Tight end production was dismal for the Giants last season. Can their first-rounder turn things around in 2017? Here's a closer look at what to expect...
Projected Starters: Evan Engram
Projected Backups: Will Tye, Rhett Ellison, Jerell Adams
On the Bubble: Matt LaCosse, Colin Thompson
Departures: Larry Donnell, Jerome Cunningham
The tight end position last season for the Giants was a barren wasteland. And that's putting it lightly. Production from this unit was a struggle as the team tried different options each week.
Larry Donnell began the season in the starting role, looking to rebound after an injury-laden 2015 season. However, since putting up 623 yards and six touchdowns in 2014, his play has drastically declined.
Donnell took a big hit in Week 4, sending him to concussion protocol. He lost his starting role and wouldn't see the field much for the rest of the season.
Taking over for Donnell was Will Tye, who turned some heads in his rookie season. He posted 464 yards and three touchdowns in 13 games, and the Giants hoped he could improve on those numbers in a starting role.
Instead, Tye saw worse numbers with more time on the field. In 16 games, he hauled in 48 receptions on 70 targets for 395 yards and one touchdown.
The Giants' seventh-round pick in the 2016 NFL Draft, Jerell Adams played a limited role, tallying 16 receptions for 122 yards and one touchdown in his rookie campaign.
The lack of production was one of the main issues for GM Jerry Reese to approach this offseason. And he acted immediately.
The first acquisition was the Vikings' Rhett Ellison, who the Giants signed to a four-year, $18 million deal. Ellison was an intriguing pickup as he serves more as a blocking tight end with fullback experience as well. The Giants will likely use him in run situations, but he does have reliable hands.
The Giants still desperately needed a playmaker. Luckily, the 2017 NFL Draft was chock-full of tall, athletic tight ends to choose from. Experts had the Giants taking a tight end for the first time since selecting Jeremy Shockey in 2002.
With the 23rd overall pick, they selected Evan Engram out of Ole Miss. It was a shocking pick considering Miami's David Njoku, who the Giants had on their radar, was still on the board.
However, Engram's numbers -- both at the combine and last season -- beg to differ.
Engram led the NCAA in receiving yards for tight ends (926), and was tied first in touchdowns (8) while playing in a tough SEC conference. He also ran the fastest 40-yard dash time for tight ends at the NFL Combine at 4.42 seconds.
Though he stands at 6-foot-3, Engram's 36-inch vertical matched with his speed virtually adds another wide receiver to QB Eli Manning's offense.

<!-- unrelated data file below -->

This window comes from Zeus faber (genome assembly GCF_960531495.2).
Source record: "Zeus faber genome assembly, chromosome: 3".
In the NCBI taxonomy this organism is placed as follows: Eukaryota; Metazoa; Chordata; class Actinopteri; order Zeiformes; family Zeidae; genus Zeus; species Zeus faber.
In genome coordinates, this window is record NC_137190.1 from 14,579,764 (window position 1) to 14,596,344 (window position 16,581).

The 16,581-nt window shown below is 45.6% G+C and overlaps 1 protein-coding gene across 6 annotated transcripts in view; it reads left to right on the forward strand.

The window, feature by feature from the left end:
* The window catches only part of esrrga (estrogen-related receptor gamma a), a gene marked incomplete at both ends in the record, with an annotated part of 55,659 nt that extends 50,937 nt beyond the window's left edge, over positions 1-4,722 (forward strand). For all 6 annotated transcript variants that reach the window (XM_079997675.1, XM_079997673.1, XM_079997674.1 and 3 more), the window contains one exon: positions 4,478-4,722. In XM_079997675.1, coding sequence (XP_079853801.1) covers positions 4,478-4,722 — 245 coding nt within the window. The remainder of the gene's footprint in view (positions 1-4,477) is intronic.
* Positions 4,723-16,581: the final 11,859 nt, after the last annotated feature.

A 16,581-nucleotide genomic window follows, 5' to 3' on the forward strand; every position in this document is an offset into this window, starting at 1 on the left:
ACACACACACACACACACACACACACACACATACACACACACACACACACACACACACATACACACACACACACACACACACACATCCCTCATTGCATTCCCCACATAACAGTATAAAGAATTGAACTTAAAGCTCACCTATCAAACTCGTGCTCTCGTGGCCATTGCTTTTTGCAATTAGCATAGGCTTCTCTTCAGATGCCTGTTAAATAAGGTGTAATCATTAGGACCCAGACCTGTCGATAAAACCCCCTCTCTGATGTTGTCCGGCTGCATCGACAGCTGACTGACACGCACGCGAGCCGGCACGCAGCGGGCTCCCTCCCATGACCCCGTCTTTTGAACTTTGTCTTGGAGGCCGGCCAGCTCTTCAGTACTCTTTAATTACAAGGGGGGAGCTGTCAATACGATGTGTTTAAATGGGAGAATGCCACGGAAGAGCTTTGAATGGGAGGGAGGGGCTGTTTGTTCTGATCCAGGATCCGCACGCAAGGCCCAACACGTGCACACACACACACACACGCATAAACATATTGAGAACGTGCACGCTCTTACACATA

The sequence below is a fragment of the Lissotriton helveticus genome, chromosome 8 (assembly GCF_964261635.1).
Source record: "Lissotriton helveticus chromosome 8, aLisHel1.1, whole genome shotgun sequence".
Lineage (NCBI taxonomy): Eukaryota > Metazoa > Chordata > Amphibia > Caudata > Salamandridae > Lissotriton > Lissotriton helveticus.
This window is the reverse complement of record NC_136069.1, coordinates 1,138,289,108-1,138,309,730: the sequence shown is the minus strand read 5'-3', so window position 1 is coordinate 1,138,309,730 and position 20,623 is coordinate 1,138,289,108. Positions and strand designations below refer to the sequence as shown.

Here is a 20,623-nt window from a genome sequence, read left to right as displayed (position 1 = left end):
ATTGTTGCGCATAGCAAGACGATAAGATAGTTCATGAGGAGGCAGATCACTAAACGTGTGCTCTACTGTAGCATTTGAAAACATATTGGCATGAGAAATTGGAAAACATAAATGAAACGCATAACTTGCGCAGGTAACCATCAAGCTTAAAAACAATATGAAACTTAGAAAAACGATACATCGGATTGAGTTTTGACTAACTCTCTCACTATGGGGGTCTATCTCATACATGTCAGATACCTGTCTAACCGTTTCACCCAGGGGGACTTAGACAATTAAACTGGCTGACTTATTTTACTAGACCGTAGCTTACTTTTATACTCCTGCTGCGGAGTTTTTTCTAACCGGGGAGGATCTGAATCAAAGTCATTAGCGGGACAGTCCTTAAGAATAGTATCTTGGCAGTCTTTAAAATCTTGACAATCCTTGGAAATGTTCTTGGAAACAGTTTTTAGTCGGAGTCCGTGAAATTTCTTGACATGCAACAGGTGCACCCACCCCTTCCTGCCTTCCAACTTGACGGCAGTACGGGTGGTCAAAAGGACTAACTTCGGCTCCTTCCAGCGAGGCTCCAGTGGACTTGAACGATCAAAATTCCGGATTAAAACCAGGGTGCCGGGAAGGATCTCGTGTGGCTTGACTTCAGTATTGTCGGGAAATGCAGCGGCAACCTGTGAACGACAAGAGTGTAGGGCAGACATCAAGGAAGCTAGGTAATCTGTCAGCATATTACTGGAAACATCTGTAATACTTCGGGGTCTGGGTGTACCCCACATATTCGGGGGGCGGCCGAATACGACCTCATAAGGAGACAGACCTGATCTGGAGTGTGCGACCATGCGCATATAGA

Matt LaCosse and undrafted rookie Colin Thompson will battle for backup roles as well. LaCosse turned some heads at OTAs as he is looking to make the roster for the first time in three seasons.
Biggest question heading into camp
As mentioned above, Engram was a surprise to many when the Giants called his name back in April. But his production last season settled the stomach of those worrying Big Blue made a mistake.
So, with Engram in line to start, can he revive the tight end position for the Giants in his rookie season?
His stature invites doubt on his ability to block, but former Giants center Shaun O'Hara believes his toughness can translate well in that area.
"[He's shown a] willingness to block and to finish and strain the way we're asking our guys to strain," O'Hara said. "I don't see him backing down."
His play-making ability, though, has already shined during the Giants' offseason practices. Manning hooked up with him throughout the sessions, and he has players and coaches turning their heads.
NFL Network's Mike Mayock believes Engram's skillset is similar to one of the league's best wide receivers -- not a tight end.
"He's a matchup nightmare," Mayock said. "He can block on the perimeter. He'll be an immediate impact player. His skill set is closer to Mike Evans. He runs routes like a wide receiver. I don't care what you call him. Eli (Manning) is gonna say 'Wow, I love this kid.'"
It will be Engram's job to lose once training camp kicks off. The Giants will pray he is the dynamic player he was drafted to be.
If OTAs and minicamp are examples of his skill, he should be another weapon for Manning to utilize. Engram could be a prime target in the middle of the field with defenses harping on the Giants' receivers.
However, Engram is still a rookie and it will be telling to see how he reacts on the big stage.
Set the bar low for the time being considering the production the Giants have seen at the position for the last two seasons. But don't be surprised to see Manning launching balls to Engram early to get him accustomed to his new team.
Simply put: Engram makes -- or breaks -- this unit this coming season. He will look to emulate Shockey's rookie campaign, where he was selected to the Pro Bowl.